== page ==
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$53.3 Million. 33 Jobs. No Plan. That’s How Mississippi Lawmakers Are Spending BP Oil Spill Money

Posted on June 27, 2022

Nothing about the proposal to create a “town center” in the coastal bedroom community of Gautier, Mississippi, made sense to Becky Montgomery Jenner.

The mall that once functioned as the town’s community hub is literally a shell of its former self, with a rusting metal structure covering a concrete slab where shoppers once browsed. In its place the city wants to create a downtown where people can live, shop and dine.

No developers, banks or investors have signed on to the project. An advisory board that Jenner sits on voted 6-1 against recommending the project for economic development funding paid by the oil company BP following its massive oil spill in the nearby Gulf of Mexico.

State lawmakers put up $3.5 million anyway. Jenner couldn’t believe it.

“We’ve got this shopping center, defunct shopping center, in the middle of no-friggin’-where,” she said. Lawmakers “should look at which projects had the most viability, which projects had the greater return on the investment, which projects benefited the most people.”

The money that legislators sent to Gautier is part of a $750 million settlement paid by BP to compensate the state for the economic damage caused by the 2010 oil spill. Coastal Mississippi business leaders hoped the money would be used to transform the Gulf Coast economy, attracting new industries, creating jobs and lifting wages in communities dominated by low-paying service jobs.

But Mississippi’s Gulf Coast Restoration Fund is failing to meet any conventional measure of success for an economic development program, a joint investigation by the Sun Herald and ProPublica found.

Legislators put the power to spend the money in their own hands, and they’re doling it out without an overall plan. They’re using the cash to fill gaps in local government budgets and funding projects with few metrics for success. They’ve disregarded input of an advisory board made up of local business leaders, a committee lawmakers created when outlining how the money should be spent. In grant agreements, recipients have committed to creating few jobs, even fewer of them high-wage jobs.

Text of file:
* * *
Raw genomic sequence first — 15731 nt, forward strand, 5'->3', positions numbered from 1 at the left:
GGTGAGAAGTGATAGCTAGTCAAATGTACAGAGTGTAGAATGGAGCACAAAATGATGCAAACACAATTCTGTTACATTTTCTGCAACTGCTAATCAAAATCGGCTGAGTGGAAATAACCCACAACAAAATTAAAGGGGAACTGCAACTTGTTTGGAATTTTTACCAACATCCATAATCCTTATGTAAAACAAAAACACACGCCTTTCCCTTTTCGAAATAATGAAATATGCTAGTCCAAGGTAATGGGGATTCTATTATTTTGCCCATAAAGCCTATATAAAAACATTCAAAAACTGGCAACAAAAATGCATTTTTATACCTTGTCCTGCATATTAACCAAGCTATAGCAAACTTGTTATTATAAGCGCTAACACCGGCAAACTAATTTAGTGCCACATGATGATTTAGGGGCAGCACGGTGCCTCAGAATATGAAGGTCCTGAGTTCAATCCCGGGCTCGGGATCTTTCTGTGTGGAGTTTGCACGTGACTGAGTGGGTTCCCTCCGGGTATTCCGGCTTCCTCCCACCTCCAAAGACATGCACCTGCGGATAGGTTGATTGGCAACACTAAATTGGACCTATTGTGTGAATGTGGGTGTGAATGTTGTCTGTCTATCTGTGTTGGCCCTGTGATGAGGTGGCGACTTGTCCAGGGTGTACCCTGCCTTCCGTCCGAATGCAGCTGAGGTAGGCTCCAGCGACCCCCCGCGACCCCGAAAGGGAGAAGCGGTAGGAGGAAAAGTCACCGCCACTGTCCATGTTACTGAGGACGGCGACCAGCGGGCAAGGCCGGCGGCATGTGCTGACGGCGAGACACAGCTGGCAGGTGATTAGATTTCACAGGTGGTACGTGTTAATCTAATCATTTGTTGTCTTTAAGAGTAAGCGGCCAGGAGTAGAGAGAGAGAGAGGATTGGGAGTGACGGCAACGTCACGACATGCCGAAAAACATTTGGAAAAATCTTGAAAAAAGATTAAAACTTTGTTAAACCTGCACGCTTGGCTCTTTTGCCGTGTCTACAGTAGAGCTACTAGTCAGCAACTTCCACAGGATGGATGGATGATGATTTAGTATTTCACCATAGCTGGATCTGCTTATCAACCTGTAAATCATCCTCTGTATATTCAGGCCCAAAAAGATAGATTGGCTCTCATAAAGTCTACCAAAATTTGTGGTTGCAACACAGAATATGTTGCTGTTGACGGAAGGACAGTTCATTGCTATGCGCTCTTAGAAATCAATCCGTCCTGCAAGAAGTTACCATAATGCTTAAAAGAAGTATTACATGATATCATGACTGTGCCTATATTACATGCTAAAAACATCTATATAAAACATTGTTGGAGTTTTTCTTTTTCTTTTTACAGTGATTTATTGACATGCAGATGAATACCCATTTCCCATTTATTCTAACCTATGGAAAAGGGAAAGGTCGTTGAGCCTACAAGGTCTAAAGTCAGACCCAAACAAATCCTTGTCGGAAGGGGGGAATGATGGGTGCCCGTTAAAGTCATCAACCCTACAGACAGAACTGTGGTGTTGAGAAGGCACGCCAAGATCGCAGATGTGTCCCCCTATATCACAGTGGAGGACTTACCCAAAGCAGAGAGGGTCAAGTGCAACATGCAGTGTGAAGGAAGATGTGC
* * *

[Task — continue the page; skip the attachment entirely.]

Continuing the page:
Just 33 full-time equivalent jobs have been promised by the 24 projects for which Gulf Coast Restoration Fund grants have been finalized, according to grant agreements. Those projects have received $53.3 million — an average of $1.6 million per job. Economic development experts say that’s high.

“These are very legitimate questions of whether or not this money is really going to end up doing anything,” said advisory board chair Ashley Edwards, who is president and CEO of the Gulf Coast Business Council.

The city of Gautier put the grant toward the $5 million purchase of the mall property, where a songwriters’ museum is also planned. The grant agreement requires the city to complete some improvements to an adjacent park that the city considers part of the town center. The city says an amphitheater being built at the park will provide a stream of customers and revenue.

Several promising projects have gotten money from the Gulf Coast Restoration Fund, said Jamie Miller, chief operations officer at the Mississippi Development Authority, which handles economic development for the state.

But overall, the Gulf Coast Restoration Fund is being spent exactly as state Rep. Charles Busby worried it would be when lawmakers drafted the rules in 2018.

Back then, Busby said, he hoped the Legislature would rely on the Mississippi Development Authority to decide “how we could best utilize the money to do something that was truly transformational for the coast.

“With the system that we’re currently using, I just don’t see how that’s possible,” he said.


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